Part Two - published on March 29, 2006

Bogus arguments are a tip-off that you wouldn't buy the real reasons for what someone is doing. Phony arguments and phony words are the norm in discussions of immigration policy.

It starts with a refusal to call illegal aliens "illegal aliens" and ends with asking for "guest worker" status for people who are not guests but gate crashers. As for the substantive arguments, they are as phony as the verbal evasions.

What about all those illegal workers that we "need"? Many of the illegals are working in agriculture, producing crops that have been in chronic surplus for decades. These surplus crops are costing the American taxpayers billions of dollars in government storage costs and in the inflated prices created by deliberately keeping much of this agricultural output off the market.

Do we "need" illegal workers to produce bigger surpluses?
In California, surplus crops grown and harvested by illegal immigrants are often also subsidized by federal water projects which charge the farmers in dry California valleys far less than the cost to the government of providing that water -- and a fraction of what people in Los Angeles or San Francisco pay for the same amount of water.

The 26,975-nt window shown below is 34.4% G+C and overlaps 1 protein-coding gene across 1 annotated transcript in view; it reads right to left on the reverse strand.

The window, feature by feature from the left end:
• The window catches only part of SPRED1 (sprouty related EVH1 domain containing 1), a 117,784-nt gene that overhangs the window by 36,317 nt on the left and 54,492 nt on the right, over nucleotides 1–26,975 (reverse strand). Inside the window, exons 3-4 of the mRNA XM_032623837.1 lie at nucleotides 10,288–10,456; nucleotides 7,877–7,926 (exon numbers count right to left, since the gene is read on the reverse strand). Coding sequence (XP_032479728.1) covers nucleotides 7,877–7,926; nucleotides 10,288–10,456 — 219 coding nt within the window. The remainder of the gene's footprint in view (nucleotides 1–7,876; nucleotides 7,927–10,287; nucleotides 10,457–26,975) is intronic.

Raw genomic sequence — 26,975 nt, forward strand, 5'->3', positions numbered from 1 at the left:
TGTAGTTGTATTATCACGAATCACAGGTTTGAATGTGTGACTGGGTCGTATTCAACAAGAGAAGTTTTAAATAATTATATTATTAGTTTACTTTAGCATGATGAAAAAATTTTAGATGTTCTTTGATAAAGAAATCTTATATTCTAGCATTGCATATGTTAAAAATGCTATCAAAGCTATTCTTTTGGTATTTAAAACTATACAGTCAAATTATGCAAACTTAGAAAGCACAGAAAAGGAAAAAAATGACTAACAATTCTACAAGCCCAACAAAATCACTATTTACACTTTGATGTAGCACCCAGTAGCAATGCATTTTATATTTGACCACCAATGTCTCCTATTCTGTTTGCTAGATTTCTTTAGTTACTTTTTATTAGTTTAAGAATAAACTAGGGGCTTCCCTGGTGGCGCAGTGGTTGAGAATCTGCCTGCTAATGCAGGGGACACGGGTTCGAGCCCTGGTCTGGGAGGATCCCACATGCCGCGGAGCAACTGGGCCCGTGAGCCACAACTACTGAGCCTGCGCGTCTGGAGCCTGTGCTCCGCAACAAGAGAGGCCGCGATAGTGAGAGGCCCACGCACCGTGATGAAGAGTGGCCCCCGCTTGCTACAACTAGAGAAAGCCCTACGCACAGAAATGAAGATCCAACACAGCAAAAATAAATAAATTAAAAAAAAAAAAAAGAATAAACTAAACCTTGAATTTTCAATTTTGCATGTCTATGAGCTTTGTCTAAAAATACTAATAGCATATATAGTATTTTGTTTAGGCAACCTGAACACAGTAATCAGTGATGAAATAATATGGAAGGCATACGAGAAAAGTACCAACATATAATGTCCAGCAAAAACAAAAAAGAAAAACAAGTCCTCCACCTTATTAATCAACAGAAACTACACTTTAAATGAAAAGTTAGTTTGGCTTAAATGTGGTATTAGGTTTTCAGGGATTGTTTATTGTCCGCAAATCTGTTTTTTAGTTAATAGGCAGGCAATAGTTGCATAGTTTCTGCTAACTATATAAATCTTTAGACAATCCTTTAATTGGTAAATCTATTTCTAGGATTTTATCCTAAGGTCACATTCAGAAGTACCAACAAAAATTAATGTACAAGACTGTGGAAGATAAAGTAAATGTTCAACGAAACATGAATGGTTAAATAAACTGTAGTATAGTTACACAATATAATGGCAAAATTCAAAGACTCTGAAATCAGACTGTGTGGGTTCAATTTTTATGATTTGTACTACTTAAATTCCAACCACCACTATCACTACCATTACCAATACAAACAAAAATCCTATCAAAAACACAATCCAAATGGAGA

Surplus crops grown with water supplied at the taxpayers' expense and raised by illegal workers can be grown elsewhere with water provided free of charge from the clouds and raised by American workers paid American wages.

Naturally, when the real costs of those crops have to be paid by the farmers who raise them, less will be grown -- that is, there will not be as much of a surplus going to waste in government-rented storage bins.

With some crops, we don't really "need" any of it. If the United States had not produced a single grain of sugar in the past 50 years, Americans could have gotten all the sugar they wanted and at lower prices, simply by buying it on the world market for half or less of what domestic sugar costs.